New labor entrants face gloomy jobs prospects photo Business World
Job and Employment

New labor entrants face gloomy jobs prospects

Jun 23, 2022, 7:50 AM
Rose De La Cruz

Rose De La Cruz


Graduations are happy times. But the euphoria won’t last long when the graduates join the labor force, with employment not having returned to pre-pandemic levels yet and underemployment is still too high. Their option is to seek jobs abroad.

New college graduates for 2022—who had to get education and skills training (through on the job training programs) remotely because of COVID-19—join the swelling ranks of unemployed and underemployed in the Philippines.

As it is employment figures have not grown since 2019 (or the pre-pandemic levels) since thousands of companies were forced to shut down during the pandemic and have not since returned because their funds have dried up.

The unemployment rate may have eased to 5.7 percent in April from 5.8 percent in March and 8.7 percent the previous year, still 2.76 million Filipinos are jobless.

Of the 6.4 million employed Filipinos, they are still looking for extra jobs or longer work hours bringing the underemployment rate to 14 percent, data from the Philippine Statistics Authority showed.

“It looks like we’re promoting cheap labor. The government hasn’t said so, but the way it does things now, especially with wages, it promotes our country as a cheap labor hub. Investments will come in and guarantee profits to existing businesses and incoming investors because the Philippines is also competing with its neighbors in Southeast Asia,” said Alan Tanjusay, spokesman of the Trade Union Congress of the Philippines.

Displaced workers have yet to return to work

Thousands of workers who lost their jobs at the height of the pandemic have yet to be called back to work, said Sergio R. Ortiz-Luis, Jr., president of the Employers Confederation of the Philippines.

“Fresh graduates will have to compete with returning workers, including migrant workers who are coming home. Competition will be harder,” he told Philippine Star.

Fresh graduates do have an advantage because they might be more tech-savvy, he added.

A recent report said that most of the unemployed in the Philippines are fresh graduates with about 400,000 added to the labor force each year. But a significant ratio of them also are workers who were retrenched from their jobs or whose employment contracts were not renewed.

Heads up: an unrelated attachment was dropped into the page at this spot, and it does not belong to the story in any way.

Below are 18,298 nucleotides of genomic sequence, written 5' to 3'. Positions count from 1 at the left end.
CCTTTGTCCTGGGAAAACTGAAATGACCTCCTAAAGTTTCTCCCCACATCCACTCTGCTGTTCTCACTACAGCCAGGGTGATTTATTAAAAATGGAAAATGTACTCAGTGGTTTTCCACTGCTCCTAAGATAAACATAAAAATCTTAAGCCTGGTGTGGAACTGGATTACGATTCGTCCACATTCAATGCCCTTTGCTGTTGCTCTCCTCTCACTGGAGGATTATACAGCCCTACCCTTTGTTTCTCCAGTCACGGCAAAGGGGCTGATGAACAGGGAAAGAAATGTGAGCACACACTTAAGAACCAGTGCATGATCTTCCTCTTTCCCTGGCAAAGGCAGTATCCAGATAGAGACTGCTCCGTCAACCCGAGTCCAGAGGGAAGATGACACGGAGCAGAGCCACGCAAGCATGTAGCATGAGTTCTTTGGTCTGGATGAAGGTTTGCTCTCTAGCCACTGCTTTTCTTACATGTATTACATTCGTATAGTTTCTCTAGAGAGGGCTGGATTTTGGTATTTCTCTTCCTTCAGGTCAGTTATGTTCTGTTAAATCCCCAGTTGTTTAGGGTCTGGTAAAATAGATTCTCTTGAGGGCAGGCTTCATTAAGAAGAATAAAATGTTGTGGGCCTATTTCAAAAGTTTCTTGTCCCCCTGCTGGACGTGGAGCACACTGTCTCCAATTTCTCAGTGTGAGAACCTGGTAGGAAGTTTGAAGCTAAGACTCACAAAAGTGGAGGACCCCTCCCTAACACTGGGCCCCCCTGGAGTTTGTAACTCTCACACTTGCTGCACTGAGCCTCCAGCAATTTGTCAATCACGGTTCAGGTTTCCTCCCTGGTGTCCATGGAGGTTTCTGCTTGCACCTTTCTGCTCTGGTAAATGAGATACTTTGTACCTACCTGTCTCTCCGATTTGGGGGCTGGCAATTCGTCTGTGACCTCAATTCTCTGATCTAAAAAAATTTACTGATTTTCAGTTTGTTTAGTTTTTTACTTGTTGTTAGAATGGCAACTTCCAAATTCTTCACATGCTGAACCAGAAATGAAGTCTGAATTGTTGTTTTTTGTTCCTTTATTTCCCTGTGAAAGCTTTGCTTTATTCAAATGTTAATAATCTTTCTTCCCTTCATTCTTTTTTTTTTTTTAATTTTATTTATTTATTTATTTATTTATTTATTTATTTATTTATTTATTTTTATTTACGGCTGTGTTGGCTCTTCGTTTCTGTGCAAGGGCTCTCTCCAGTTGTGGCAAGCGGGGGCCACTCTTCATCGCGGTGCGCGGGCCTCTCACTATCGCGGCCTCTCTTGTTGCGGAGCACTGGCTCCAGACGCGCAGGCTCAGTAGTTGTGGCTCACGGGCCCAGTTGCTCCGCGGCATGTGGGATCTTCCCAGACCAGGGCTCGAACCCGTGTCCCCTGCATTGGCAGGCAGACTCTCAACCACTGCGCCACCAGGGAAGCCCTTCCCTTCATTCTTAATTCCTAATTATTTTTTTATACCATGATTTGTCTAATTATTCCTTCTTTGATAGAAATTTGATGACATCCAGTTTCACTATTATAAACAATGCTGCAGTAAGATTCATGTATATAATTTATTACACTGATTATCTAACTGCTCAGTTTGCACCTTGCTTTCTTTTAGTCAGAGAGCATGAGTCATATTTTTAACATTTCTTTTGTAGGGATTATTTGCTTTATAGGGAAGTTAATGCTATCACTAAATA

The government partnered with the employers’ group to generate a million jobs last year, and they expect to offer a million more this year, said Ortiz-Luis adding that jobs will come from manufacturing, construction, and outsourcing sectors, he added.

Create jobs for the still unemployed

“There is a need to create jobs for those who are still unemployed because there are still so many of them, as well as for those who will be coming into the labor market,” he added.

Many fresh graduates apply for overseas jobs because of brighter prospects of employability and higher pay, than if they start working in the Philippines where minimum wage is hardly enough for a family of three.

This year, more than 1.6 million students will graduate from 200 state-run higher education institutions nationwide, according to government media, further worsening the country’s job situation.

Fresh graduates in the Philippines get a monthly average salary of P16,509, based on 1,200 salaries reported as of May 19, according to job website Indeed.

For highly skilled new graduates, the monthly pay is P20,000 to P25,000, said Tanjusay of TUCP.

“When disorientation occurs as a result of a mismatch between graduates’ salary expectations and the actual salary, they choose to work abroad,” he said.

Minimum wages were raised in Metro Manila last June 3 by P33 a day and those in Western Visayas by P55 to P100. Separate wage increases were also approved for the Ilocos, Cagayan Valley, and Caraga regions.


Almost four million more Filipinos became poor in the first half of 2021 amid the coronavirus pandemic, bringing the total to 26.14 million, the Philippine Statistics Authority said.

The country’s per capita poverty threshold — the amount needed by a person to buy basic goods such as food — rose to P2,416.33 a month from P1,474.83 in 2018, said the PSA.

The incoming government of President-elect Ferdinand R. Marcos, Jr. “must create four million jobs in two years or else poverty will worsen,” Tanjusay said, citing recent labor force surveys.

Tanjusay said it’s not wrong for new graduates to expect a high salary.

“Graduates, especially those from private universities, were exposed to good facilities, and they paid high tuition fees, so they would really have high expectations. However, in our existing economy, the reality is that the starting salary is really small,” Tanjusay said.

“Very few businesses and employers are innovative, adoptive and receptive to the needs of new graduates,” he added.

The desire, albeit desperation, to get a job can sometimes make applicants more prone to scams and fall prey to illegal recruiters, SMS, and Internet scams, further degrading their lives.

The government’s unemployment problem should not be remedied only by further exploration of job opportunities abroad. Such a solution may be deemed short-term for temporary migrant workers. Generating more jobs domestically should also be intensified.

Tags: #collegegraduates, #jobsmarket, #unemploymenthigh, #labor

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